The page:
A fruitless combination of guesswork and an over-reliance on other companies’ predictions on pay add up to what passes for salary increase data, according to our frustrated number-cruncher, Candid
It is that time of year again, when we make up the budgets for merit planning. There may be some people who like to think this stuff all very scientific, Big Bad Boss being one of them, but I’m here to tell you the truth. I’m sorry to burst the romantic bubble but salary increase data is just an urban myth. Yes, there are a dozen surveys on the subject, but does that data really mean anything? I should know as I’m one of the people who provide data.
The surveys ask us to predict the increases we are going to give next year. I haven’t got a clue so I just make something up. Of course, I don’t just think of my mother’s birthday and double it, I look at what we did last year and see if there are any dramatic changes but I’m still basically making it up. Then the results of what hundreds of other companies have made up get published and that’s what we use to set our budget. So, the average guess becomes reality. Is it just me, or is that a bit scary? Even more odd is that these surveys collect data on our movements too. I don’t mean that they ask toilet-related questions, but they do ask how much we plan to move our pay ranges. Well, I may as well put on a red headscarf and dig out my crystal ball. In a perfect world, pay ranges reflect the market so, in theory, every year we should analyse the market for a bunch of typical jobs and set our ranges accordingly.
But how can other companies’ pay range movements possibly be of interest to me? I’m not going to base my changes on what other people might do because I don’t know how much their ranges reflect true market movements or how much they might have been wrong in the first place. Besides, some of them might be as incompetent as my colleague Lazy Susan, who submitted data last year.
Sometimes, we don’t even bother with a full-blown market analysis to change the ranges. If we assume our ranges were OK to start with we bring in that old friend, salary increase data. Intriguingly, my colleagues in the US firmly believe that we should apply a factor at least 1% below the market salary increase. Why, they don’t seem to be able to articulate.
If we give someone an increase based on market rates but change the ranges by a lower figure, they will show as being paid higher in the range even though, in theory, their position to market hasn’t changed. Is this all part of a wider plot to make us all feel better off? The corporate world is sometimes a dark and cynical place.
The surveys publish average increase data for all companies and then a subset excluding those who have indicated a salary freeze. Every year, this makes for an intellectual challenge as I try to decide which version is best to use. If I assume the market is the market, I should include all companies. If I assume those companies with a salary freeze have financial difficulties, perhaps they should not be included in my market comparison.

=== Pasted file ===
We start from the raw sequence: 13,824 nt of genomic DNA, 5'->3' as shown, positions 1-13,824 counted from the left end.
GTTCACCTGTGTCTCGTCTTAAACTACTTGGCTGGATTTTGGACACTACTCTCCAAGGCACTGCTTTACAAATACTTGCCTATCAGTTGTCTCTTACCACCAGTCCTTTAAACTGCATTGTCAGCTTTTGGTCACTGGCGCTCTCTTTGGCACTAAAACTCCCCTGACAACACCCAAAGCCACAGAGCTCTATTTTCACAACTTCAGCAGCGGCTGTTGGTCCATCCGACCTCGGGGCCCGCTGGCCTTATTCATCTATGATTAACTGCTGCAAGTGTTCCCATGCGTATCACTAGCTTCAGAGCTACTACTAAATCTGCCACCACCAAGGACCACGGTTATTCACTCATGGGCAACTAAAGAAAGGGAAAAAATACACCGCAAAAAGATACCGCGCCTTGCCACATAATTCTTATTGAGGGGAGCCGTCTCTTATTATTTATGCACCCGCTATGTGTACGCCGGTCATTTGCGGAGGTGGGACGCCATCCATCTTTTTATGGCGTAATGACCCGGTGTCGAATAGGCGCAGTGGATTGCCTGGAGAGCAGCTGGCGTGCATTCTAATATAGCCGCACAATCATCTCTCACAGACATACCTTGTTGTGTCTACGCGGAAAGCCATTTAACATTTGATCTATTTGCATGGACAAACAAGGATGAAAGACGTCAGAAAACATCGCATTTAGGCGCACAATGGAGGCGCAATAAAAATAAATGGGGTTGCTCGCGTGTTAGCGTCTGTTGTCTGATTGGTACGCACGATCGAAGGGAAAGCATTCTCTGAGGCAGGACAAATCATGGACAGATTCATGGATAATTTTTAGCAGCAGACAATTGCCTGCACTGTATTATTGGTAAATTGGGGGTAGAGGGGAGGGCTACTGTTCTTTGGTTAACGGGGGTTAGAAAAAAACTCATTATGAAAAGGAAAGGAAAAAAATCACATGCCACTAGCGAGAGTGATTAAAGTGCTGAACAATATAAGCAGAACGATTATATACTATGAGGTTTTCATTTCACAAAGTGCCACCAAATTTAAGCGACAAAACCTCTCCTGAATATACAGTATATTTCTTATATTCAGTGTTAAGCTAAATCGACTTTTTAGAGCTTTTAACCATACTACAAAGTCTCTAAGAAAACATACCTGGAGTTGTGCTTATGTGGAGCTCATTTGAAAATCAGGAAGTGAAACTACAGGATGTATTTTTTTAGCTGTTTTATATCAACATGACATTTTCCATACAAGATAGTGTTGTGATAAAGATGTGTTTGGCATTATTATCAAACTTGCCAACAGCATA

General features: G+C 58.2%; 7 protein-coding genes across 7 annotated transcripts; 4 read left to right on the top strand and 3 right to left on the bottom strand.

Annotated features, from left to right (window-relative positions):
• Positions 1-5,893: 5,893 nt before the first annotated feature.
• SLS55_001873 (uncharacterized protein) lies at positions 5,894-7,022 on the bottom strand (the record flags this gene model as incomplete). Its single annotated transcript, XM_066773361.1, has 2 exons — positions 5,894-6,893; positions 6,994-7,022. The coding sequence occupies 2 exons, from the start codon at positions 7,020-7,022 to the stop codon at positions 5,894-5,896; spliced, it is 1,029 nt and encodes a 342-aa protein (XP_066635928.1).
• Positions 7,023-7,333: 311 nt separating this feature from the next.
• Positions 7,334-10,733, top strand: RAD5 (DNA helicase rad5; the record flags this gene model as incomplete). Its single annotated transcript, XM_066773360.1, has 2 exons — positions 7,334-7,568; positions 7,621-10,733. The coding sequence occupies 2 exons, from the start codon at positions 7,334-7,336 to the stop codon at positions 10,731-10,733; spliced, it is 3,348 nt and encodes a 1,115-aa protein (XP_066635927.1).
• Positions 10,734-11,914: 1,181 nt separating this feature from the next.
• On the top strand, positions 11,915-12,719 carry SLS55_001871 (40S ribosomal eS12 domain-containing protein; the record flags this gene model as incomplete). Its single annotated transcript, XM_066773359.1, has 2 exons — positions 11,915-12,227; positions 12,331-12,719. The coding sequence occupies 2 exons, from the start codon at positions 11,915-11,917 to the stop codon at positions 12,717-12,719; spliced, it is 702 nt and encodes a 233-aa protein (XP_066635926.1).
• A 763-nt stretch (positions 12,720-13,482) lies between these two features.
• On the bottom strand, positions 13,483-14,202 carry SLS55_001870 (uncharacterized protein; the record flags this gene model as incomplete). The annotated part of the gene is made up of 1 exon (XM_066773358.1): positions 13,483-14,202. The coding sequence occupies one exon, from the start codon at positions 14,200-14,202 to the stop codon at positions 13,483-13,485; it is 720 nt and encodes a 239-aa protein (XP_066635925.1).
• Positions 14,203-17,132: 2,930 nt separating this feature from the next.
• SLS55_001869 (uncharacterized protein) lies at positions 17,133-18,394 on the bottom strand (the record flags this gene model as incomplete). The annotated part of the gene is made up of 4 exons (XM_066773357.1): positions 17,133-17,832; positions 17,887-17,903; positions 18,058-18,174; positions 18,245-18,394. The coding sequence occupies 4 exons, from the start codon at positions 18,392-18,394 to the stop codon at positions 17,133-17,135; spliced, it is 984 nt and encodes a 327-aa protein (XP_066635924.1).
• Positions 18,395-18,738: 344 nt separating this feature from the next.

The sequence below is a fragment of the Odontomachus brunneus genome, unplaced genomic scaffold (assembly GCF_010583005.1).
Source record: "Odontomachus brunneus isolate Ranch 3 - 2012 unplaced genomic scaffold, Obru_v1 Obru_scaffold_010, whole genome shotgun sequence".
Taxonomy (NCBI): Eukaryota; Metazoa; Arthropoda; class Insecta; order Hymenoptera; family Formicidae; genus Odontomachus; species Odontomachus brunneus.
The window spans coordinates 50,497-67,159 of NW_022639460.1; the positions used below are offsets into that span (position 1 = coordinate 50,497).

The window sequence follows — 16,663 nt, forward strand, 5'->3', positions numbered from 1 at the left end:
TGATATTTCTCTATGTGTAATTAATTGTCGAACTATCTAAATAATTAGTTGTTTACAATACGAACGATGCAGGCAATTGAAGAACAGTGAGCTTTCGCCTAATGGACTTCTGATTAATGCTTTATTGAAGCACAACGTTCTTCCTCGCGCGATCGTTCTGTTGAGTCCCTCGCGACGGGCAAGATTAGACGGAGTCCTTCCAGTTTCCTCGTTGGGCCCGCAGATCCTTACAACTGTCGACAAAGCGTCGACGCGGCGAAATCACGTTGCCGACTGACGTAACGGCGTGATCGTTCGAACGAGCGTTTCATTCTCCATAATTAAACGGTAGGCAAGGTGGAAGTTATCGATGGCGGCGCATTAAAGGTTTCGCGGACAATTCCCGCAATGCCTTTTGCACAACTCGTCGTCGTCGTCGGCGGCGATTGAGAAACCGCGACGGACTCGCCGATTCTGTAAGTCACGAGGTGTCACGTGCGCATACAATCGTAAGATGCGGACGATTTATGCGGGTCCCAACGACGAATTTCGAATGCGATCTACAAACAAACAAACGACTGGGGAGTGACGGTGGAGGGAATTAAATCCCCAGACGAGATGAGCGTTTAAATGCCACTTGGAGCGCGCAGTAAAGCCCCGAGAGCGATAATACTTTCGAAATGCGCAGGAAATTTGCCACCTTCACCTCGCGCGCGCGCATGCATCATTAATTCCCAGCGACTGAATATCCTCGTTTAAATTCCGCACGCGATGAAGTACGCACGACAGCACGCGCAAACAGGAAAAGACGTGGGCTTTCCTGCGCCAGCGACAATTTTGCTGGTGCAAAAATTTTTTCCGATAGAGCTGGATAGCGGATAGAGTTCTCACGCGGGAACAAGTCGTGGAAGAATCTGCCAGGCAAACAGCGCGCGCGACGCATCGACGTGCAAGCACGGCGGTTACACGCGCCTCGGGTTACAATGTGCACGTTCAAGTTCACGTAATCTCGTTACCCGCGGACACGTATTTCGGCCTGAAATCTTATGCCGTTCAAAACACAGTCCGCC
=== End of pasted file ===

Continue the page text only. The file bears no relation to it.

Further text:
But suppose they represent the norm? Suppose many companies are offering no increase because that reflects a general market tendency? Suppose most companies are having financial difficulties? Perhaps none of us should give increases. At this point my head hurts so I give in and just pick one. I wish the survey companies would think about the people who use their surveys and keep things simple.
Not content with asking us about salary increases, survey companies also throw in a bunch of questions about company size, details of bonus programmes and benefits plans, not to mention sneaky questions about proposed policy changes.
As a recipient of this data, I am frankly not interested in whether other companies are thinking of changing their job evaluation systems in the next 12 months. In fact, the only people likely to be interested are the survey consultants themselves, so they can work out who they may be able to sell advice to in the next year. The world of consulting is also a dark and cynical place.
Still, having got the results of the surveys and magicked up some merit plan budgets, I send them out to the HR community for comment. Here, interesting cultural differences come into play. Argumentative Agnes from France will debate the decimal point before realising the rounding is in her favour. At that point, she will become noticeably more agreeable. My German colleague will simply point out an insignificant typo. Bless. China and India will scream in protest, saying they will lose thousands of employees if we insist on giving a measly 15% increase again.
Eastern Europeans are also quite aggressive in this way. I know the emerging markets are moving fast, but it seems you could double their salaries and they would still want more. Big Bad Boss and other Higher Beings are no help. They always cow-tow to our strategic business units, and for me it has become career-limiting to keep pointing out they are already well-paid. If so-called low-cost countries go on like this, they will price themselves out of that label and start losing thousands of investing companies.
The increase budget for the UK is far lower, but you don’t hear me complaining. Well, not much.